(Pituitary Insufficiency)


The pituitary gland is in the brain. It produces several important hormones that control the production of other hormones made by glands in the body.
The pituitary gland is responsible for many body functions, including the following:
Hypopituitarism is an insufficient production of one or more hormones. A problem in the pituitary can cause the amount of hormones from other glands to diminish as well.
Pituitary Gland
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There are several factors that may cause this condition:

Risk Factors

Factors that may increase the chance for hypopituitarism include:


Compression of the tumor on local structures, especially the nerves of the eyes, can cause:
Symptoms often begin gradually and are not specific since hormones control a variety of body functions. They may not be recognized for a while. Specific symptoms will depend on the type and level of hormone affected. For example:


You will be asked about your symptoms and medical history. A physical exam will be done. You may be referred to an endocrinologist. This is a type of doctor that focuses on hormone disorders.
Tests to determine hypopituitarism include taking a blood sample to do the following:
Pituitary function tests may be done such as:
After the diagnosis is confirmed, imaging tests will be done to identify problems such as tumors or abnormal tissue and growth or shrinkage of the pituitary gland. This can be done with an MRI scan.


Talk with your doctor about the best treatment plan for you. This condition is likely permanent, depending on the cause. It will likely need to be treated for life. Treatment options include:


If the condition is caused by a tumor, it may be first treated with medications such as:
  • Bromocriptine
  • Cabergoline
  • Octreotide


Medication may not always work. In this case, surgery may be needed. If a tumor is involved, then it will be removed. Part or all of the gland may be removed as well.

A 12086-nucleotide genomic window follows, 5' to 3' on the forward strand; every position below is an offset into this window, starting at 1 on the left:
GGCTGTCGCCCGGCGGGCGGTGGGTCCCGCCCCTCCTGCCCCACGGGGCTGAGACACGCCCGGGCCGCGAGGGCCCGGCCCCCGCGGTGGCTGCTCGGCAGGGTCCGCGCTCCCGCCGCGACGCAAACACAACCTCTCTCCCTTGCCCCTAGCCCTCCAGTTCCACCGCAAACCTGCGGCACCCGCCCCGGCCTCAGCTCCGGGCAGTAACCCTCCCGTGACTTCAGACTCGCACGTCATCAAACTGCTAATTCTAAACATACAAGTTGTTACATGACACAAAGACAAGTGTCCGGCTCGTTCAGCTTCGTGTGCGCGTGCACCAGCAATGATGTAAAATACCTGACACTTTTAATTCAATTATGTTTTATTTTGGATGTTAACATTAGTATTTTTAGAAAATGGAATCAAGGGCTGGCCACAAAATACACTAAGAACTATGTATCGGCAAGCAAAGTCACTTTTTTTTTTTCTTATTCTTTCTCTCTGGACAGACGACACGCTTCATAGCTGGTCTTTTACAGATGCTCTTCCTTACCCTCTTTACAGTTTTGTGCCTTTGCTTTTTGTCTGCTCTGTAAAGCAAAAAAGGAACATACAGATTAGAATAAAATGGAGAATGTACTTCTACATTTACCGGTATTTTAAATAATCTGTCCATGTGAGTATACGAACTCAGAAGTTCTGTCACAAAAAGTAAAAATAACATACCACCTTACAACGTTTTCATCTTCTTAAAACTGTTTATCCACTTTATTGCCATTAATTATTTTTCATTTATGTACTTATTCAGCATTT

Hormone replacement therapy is needed after surgery or if other hormone deficiencies are found.

Hormone Replacement Therapy

When the target hormone levels are inadequate, they must be replaced. In most cases, therapy does not replace the hormones that the pituitary gland produces. Instead, the hormones of the other target glands that it stimulates are replaced. Examples include:
  • Glucocorticoids (adrenal hormone)—prednisone, hydrocortisone, dexamethasone
  • Thyroid hormone, such as levothyroxine
  • Testosterone (male)—can be replaced with patches, gels, or injections
  • Estrogen and progesterone (female)—can be replaced with oral pill or patches
  • Growth hormone—usually a daily injection
  • Antidiuretic hormone (ADH)—can be given as pill, subcutaneous injection, or nasal puff

Radiation Therapy

Treatment with radiation may be used after drug or surgical treatment or if they have failed.


In general, this condition is not preventable. Be aware of the risks and symptoms. This will make early diagnosis and treatment possible.


Pituitary Disorders Education and Support

The Pituitary Society


Health Canada

Thyroid Foundation of Canada


Hypopituitarism. EBSCO DynaMed website. Available at: Updated November 7, 2012. Accessed February 27, 2014.

Schneider HJ, Aimaretti G , Kreitschmann-Andermahr I, et al. Hypopituitarism. Lancet. 2007;369(9571):1461-1470.

Tomlinson JW. Association between premature mortality and hypopituitarism. West Midlands Prospective Hypopituitary Study Group. Lancet. 2001; 357:425.

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